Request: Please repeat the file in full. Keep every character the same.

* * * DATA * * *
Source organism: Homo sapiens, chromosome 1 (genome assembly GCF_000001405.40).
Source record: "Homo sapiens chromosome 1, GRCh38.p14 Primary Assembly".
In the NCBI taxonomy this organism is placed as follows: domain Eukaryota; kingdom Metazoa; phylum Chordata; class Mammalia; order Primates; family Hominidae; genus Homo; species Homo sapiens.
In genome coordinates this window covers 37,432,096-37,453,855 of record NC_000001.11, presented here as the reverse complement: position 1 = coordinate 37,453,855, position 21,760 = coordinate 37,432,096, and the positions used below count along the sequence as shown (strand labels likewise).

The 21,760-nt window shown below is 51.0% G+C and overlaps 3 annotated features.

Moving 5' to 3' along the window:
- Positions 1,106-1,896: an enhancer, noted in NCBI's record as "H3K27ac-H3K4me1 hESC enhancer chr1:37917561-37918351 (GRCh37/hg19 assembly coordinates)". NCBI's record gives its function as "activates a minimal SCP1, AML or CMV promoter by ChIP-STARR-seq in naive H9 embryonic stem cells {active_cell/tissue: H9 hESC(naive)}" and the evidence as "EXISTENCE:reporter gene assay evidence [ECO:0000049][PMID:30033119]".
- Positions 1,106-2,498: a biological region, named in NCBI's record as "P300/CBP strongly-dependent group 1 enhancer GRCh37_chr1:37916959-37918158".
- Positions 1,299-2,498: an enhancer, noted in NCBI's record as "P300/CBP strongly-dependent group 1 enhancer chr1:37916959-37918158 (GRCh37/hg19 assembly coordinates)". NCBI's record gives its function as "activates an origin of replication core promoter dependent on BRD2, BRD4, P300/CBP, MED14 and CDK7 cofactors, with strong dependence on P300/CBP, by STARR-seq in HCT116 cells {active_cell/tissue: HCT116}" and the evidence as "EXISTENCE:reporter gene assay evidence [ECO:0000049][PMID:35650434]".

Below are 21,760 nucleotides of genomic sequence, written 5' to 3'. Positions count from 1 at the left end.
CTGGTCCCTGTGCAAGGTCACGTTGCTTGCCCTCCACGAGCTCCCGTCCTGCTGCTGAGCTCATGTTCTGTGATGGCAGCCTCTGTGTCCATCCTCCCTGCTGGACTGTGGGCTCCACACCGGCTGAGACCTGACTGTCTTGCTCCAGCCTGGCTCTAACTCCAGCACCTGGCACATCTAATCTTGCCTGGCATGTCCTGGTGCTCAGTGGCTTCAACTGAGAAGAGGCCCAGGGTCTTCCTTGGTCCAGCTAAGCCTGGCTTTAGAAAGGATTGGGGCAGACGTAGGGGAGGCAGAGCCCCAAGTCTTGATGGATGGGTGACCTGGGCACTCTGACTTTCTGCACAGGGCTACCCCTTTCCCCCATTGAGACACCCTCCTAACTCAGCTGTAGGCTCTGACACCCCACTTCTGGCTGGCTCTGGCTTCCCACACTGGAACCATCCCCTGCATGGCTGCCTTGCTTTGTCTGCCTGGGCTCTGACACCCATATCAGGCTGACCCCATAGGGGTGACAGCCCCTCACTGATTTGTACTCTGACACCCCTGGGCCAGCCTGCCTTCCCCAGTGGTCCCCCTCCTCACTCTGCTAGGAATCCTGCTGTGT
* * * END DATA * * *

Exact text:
Source organism: Homo sapiens, chromosome 1 (genome assembly GCF_000001405.40).
Source record: "Homo sapiens chromosome 1, GRCh38.p14 Primary Assembly".
In the NCBI taxonomy this organism is placed as follows: domain Eukaryota; kingdom Metazoa; phylum Chordata; class Mammalia; order Primates; family Hominidae; genus Homo; species Homo sapiens.
In genome coordinates this window covers 37,432,096-37,453,855 of record NC_000001.11, presented here as the reverse complement: position 1 = coordinate 37,453,855, position 21,760 = coordinate 37,432,096, and the positions used below count along the sequence as shown (strand labels likewise).

The 21,760-nt window shown below is 51.0% G+C and overlaps 3 annotated features.

Moving 5' to 3' along the window:
- Positions 1,106-1,896: an enhancer, noted in NCBI's record as "H3K27ac-H3K4me1 hESC enhancer chr1:37917561-37918351 (GRCh37/hg19 assembly coordinates)". NCBI's record gives its function as "activates a minimal SCP1, AML or CMV promoter by ChIP-STARR-seq in naive H9 embryonic stem cells {active_cell/tissue: H9 hESC(naive)}" and the evidence as "EXISTENCE:reporter gene assay evidence [ECO:0000049][PMID:30033119]".
- Positions 1,106-2,498: a biological region, named in NCBI's record as "P300/CBP strongly-dependent group 1 enhancer GRCh37_chr1:37916959-37918158".
- Positions 1,299-2,498: an enhancer, noted in NCBI's record as "P300/CBP strongly-dependent group 1 enhancer chr1:37916959-37918158 (GRCh37/hg19 assembly coordinates)". NCBI's record gives its function as "activates an origin of replication core promoter dependent on BRD2, BRD4, P300/CBP, MED14 and CDK7 cofactors, with strong dependence on P300/CBP, by STARR-seq in HCT116 cells {active_cell/tissue: HCT116}" and the evidence as "EXISTENCE:reporter gene assay evidence [ECO:0000049][PMID:35650434]".

Below are 21,760 nucleotides of genomic sequence, written 5' to 3'. Positions count from 1 at the left end.
CTGGTCCCTGTGCAAGGTCACGTTGCTTGCCCTCCACGAGCTCCCGTCCTGCTGCTGAGCTCATGTTCTGTGATGGCAGCCTCTGTGTCCATCCTCCCTGCTGGACTGTGGGCTCCACACCGGCTGAGACCTGACTGTCTTGCTCCAGCCTGGCTCTAACTCCAGCACCTGGCACATCTAATCTTGCCTGGCATGTCCTGGTGCTCAGTGGCTTCAACTGAGAAGAGGCCCAGGGTCTTCCTTGGTCCAGCTAAGCCTGGCTTTAGAAAGGATTGGGGCAGACGTAGGGGAGGCAGAGCCCCAAGTCTTGATGGATGGGTGACCTGGGCACTCTGACTTTCTGCACAGGGCTACCCCTTTCCCCCATTGAGACACCCTCCTAACTCAGCTGTAGGCTCTGACACCCCACTTCTGGCTGGCTCTGGCTTCCCACACTGGAACCATCCCCTGCATGGCTGCCTTGCTTTGTCTGCCTGGGCTCTGACACCCATATCAGGCTGACCCCATAGGGGTGACAGCCCCTCACTGATTTGTACTCTGACACCCCTGGGCCAGCCTGCCTTCCCCAGTGGTCCCCCTCCTCACTCTGCTAGGAATCCTGCTGTGT